Avoiding the use of ammonolysis to form α-MoC1–x, via hydrogen pretreatment, incorporation of hydrogen dissociating transition metals, use of higher alkanes (i.e. butane and higher) in carburisation and decomposition of amine containing precursors is well reported. A number of these synthetic protocols produce relatively high purity α-MoC1–x, although traces of β-Mo2C are frequently observed. Reported surface areas vary significantly, with to our knowledge only one higher (relative to Boudart’s method) reported value of >500 m2 g–1, several at comparable surface areas to the original 200 m2 g–1, some with dramatically lower surface areas and several papers not reporting surface area. The presence of additional graphitic carbon addressed in Boudart’s original publications is often not discussed in these papers. In some instances, evidence has been provided that certain cubic intermediates are produced during the temperature-programmed reaction of these ammonolysis free routes. Unfortunately, this is not always the case. This is particularly notable in more recently reported, non-conventional preparation routes, including using alternative molybdenum precursors and the formation of hybrid hierarchical materials, for example in the use of hard templating. Our perspective is that several control experiments require performing and that in situ characterisation studies of these synthesis routes would provide a solid scientific basis as to how they produce α-MoC1–x. Further, it is not clear if the use of more costly molybdenum precursors or processes makes these alternative routes more applicable on an applied scale than Boudart’s ammonolysis strategy. Each of these alternative routes will have specific advantages and disadvantages, for example the addition of <0.2 wt% platinum or first row transition metals might be viable or even beneficial in some catalytic applications. Indeed, several publications report excellent metal-support interaction between α-MoC1–x and platinum to make highly active catalysts. The incorporation of so called ‘single atom’ platinum onto α-MoC1–x presents an exciting topic area which bridges other contemporary areas of science that aim to maximise pgm efficiency.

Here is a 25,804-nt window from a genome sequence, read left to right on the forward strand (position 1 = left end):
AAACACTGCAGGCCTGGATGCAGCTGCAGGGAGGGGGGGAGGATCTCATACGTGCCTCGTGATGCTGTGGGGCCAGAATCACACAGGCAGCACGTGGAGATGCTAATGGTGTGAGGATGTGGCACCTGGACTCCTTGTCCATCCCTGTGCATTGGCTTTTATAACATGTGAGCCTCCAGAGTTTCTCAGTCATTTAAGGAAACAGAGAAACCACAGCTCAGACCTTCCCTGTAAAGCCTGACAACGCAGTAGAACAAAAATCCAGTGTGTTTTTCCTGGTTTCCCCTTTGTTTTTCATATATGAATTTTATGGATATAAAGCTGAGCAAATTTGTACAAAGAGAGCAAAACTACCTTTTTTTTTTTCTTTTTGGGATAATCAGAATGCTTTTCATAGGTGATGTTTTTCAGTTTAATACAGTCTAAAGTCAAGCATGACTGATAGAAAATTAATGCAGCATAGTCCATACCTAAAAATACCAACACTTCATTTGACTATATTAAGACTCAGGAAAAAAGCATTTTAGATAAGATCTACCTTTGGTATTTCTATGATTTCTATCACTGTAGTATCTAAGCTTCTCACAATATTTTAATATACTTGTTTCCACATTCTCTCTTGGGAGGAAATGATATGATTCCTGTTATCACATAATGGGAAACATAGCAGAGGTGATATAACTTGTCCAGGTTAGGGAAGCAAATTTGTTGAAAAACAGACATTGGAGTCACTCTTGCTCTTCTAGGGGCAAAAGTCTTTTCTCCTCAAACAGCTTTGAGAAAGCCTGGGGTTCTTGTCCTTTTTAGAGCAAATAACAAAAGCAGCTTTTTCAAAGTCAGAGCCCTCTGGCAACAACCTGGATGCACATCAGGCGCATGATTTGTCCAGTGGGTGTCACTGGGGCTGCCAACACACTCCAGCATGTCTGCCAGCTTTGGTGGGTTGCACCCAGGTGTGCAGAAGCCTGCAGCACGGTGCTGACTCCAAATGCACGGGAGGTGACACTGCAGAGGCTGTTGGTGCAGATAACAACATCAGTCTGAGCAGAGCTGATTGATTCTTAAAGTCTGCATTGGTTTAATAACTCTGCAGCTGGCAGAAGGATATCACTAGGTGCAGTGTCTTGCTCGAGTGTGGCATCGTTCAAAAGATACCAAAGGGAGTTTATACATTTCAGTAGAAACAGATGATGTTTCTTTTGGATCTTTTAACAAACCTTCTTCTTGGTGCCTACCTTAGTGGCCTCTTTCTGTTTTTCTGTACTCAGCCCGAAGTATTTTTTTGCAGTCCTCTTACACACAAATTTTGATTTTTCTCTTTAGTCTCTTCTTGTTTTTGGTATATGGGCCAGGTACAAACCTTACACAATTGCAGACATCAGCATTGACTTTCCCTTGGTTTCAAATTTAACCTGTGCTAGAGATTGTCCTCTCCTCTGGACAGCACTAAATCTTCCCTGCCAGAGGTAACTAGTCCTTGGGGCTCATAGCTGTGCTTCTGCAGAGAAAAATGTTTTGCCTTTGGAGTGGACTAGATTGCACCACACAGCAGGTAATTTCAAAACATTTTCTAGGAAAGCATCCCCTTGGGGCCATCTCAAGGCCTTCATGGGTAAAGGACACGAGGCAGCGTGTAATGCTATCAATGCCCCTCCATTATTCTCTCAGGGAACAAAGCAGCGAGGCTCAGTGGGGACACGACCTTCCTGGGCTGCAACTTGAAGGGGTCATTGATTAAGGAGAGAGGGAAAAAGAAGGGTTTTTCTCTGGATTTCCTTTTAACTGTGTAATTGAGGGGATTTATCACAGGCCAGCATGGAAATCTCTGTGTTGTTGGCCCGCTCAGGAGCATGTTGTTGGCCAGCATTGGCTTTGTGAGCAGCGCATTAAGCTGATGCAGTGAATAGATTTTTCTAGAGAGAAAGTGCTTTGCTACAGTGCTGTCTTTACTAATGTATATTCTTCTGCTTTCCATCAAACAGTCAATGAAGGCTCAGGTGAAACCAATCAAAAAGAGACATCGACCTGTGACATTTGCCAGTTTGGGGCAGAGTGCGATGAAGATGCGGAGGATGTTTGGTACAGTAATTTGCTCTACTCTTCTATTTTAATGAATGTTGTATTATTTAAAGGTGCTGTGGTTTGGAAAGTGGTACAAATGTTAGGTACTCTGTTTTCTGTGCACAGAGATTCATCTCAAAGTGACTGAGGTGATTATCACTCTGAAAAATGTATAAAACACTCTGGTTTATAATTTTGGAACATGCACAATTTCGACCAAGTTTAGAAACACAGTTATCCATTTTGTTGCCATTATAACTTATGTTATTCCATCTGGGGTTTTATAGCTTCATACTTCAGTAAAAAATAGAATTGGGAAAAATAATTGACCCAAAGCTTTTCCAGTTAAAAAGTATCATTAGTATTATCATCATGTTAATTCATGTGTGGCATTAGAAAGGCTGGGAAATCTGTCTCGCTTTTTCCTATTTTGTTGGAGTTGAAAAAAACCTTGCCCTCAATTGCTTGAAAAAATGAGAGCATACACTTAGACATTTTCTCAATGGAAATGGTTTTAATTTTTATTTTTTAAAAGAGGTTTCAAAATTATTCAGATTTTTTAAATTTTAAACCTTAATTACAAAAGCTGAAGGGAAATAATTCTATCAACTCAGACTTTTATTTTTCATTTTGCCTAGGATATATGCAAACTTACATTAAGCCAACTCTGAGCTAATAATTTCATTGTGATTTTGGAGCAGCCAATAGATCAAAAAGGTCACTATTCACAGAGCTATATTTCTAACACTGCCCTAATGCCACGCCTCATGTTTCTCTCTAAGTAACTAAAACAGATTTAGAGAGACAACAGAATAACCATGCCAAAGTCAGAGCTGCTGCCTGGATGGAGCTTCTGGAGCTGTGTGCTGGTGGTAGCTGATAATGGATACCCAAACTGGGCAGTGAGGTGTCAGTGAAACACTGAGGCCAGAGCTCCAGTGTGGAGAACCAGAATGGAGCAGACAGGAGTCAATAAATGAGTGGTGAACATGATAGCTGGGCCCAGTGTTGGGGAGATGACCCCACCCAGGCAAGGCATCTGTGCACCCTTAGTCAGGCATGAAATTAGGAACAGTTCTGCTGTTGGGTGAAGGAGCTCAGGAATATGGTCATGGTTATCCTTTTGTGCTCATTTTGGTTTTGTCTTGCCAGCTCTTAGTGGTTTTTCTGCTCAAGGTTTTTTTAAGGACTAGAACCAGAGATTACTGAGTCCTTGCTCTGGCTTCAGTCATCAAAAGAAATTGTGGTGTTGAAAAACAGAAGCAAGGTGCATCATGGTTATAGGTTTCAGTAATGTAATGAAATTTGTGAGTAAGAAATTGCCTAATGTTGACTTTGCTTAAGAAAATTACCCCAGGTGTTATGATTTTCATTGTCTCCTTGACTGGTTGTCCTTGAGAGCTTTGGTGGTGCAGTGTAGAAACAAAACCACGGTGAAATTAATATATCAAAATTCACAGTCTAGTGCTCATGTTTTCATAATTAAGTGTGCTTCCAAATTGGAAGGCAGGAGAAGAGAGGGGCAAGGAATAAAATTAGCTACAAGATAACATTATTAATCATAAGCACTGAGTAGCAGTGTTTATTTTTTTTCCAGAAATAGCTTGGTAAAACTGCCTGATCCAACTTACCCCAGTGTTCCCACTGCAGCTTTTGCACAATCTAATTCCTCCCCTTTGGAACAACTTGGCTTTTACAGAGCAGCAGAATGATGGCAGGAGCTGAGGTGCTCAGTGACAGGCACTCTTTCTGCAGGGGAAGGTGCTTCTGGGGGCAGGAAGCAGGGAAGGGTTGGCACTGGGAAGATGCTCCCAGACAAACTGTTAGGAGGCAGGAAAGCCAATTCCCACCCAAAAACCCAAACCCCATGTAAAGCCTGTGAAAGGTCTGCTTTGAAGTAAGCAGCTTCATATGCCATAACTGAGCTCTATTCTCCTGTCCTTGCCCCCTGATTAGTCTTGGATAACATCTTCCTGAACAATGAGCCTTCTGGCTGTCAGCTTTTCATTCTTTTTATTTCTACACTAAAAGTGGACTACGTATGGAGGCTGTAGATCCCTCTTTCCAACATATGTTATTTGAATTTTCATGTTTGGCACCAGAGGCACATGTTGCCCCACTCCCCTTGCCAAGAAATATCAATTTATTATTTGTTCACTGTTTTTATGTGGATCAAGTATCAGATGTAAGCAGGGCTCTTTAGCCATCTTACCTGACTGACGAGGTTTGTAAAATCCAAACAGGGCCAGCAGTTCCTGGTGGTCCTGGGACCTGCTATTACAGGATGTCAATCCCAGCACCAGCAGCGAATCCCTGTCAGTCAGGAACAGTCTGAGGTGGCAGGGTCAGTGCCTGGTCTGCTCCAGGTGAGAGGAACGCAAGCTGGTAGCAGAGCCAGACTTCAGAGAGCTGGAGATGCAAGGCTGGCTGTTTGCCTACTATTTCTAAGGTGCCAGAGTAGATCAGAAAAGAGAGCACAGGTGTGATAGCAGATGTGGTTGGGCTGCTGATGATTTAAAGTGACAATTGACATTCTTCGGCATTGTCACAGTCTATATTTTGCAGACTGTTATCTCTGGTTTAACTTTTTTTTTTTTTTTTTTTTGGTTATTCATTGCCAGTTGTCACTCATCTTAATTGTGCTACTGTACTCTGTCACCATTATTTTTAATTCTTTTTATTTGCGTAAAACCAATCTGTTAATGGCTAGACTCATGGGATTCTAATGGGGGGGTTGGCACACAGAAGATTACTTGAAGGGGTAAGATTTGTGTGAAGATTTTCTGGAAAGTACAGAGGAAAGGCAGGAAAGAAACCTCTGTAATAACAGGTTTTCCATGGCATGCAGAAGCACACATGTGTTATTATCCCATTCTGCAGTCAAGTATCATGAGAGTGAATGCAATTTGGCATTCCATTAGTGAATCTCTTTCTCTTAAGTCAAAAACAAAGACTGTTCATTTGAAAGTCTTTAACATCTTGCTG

DFT based theoretical studies have shown that there are interesting correlations between morphology, particle size and Mo:C ratio in regard to the α-MoC1–x phase. Validation of these findings through experiments requires further work. Specifically, the predicted morphologies are based entirely on the thermodynamic stability of specific surface terminations. Practically, access to the metastable phase requires topotactic rearrangement of a precursor phase (i.e. kinetic control) and so the morphology is dictated by that of the precursor. Most synthesis methods have used orthorhombic MoO3 which has large platelets with a high fraction of the (010) surface termination. Given that the (100) plane of Mo2N or α-MoC1–x is parallel to this, these products exhibit pseudomorphism. The validity of these very interesting theoretical studies can be interrogated by suitable characterisation of synthesised materials using modern advanced microscopy. In addition, very little research has been published on exploiting the interdependence of α-MoC1–x morphology on that of the precursor. It should be noted that amine-MoO3 composite synthesis appears to be one of the few synthetic strategies to date that can produce different α-MoC1–x morphologies.